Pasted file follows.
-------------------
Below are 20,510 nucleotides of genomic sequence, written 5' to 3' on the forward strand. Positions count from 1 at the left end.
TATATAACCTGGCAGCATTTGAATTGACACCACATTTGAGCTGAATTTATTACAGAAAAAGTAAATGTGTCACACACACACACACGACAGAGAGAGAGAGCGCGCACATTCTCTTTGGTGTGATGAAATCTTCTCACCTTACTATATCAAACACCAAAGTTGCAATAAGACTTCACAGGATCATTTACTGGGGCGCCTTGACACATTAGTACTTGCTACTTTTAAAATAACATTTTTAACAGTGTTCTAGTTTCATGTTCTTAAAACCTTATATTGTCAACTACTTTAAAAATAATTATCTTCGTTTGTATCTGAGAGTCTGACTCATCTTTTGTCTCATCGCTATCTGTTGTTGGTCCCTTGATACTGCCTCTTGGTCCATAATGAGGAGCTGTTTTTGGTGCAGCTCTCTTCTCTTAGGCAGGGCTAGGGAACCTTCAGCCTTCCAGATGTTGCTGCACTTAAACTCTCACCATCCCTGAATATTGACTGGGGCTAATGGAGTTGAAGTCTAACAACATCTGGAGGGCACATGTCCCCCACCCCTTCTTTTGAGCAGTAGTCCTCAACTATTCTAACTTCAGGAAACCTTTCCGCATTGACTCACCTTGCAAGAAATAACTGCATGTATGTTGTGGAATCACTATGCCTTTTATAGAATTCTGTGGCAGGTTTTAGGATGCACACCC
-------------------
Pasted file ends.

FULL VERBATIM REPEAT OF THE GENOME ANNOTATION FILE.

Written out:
Below are 20,510 nucleotides of genomic sequence, written 5' to 3' on the forward strand. Positions count from 1 at the left end.
TATATAACCTGGCAGCATTTGAATTGACACCACATTTGAGCTGAATTTATTACAGAAAAAGTAAATGTGTCACACACACACACACGACAGAGAGAGAGAGCGCGCACATTCTCTTTGGTGTGATGAAATCTTCTCACCTTACTATATCAAACACCAAAGTTGCAATAAGACTTCACAGGATCATTTACTGGGGCGCCTTGACACATTAGTACTTGCTACTTTTAAAATAACATTTTTAACAGTGTTCTAGTTTCATGTTCTTAAAACCTTATATTGTCAACTACTTTAAAAATAATTATCTTCGTTTGTATCTGAGAGTCTGACTCATCTTTTGTCTCATCGCTATCTGTTGTTGGTCCCTTGATACTGCCTCTTGGTCCATAATGAGGAGCTGTTTTTGGTGCAGCTCTCTTCTCTTAGGCAGGGCTAGGGAACCTTCAGCCTTCCAGATGTTGCTGCACTTAAACTCTCACCATCCCTGAATATTGACTGGGGCTAATGGAGTTGAAGTCTAACAACATCTGGAGGGCACATGTCCCCCACCCCTTCTTTTGAGCAGTAGTCCTCAACTATTCTAACTTCAGGAAACCTTTCCGCATTGACTCACCTTGCAAGAAATAACTGCATGTATGTTGTGGAATCACTATGCCTTTTATAGAATTCTGTGGCAGGTTTTAGGATGCACACCC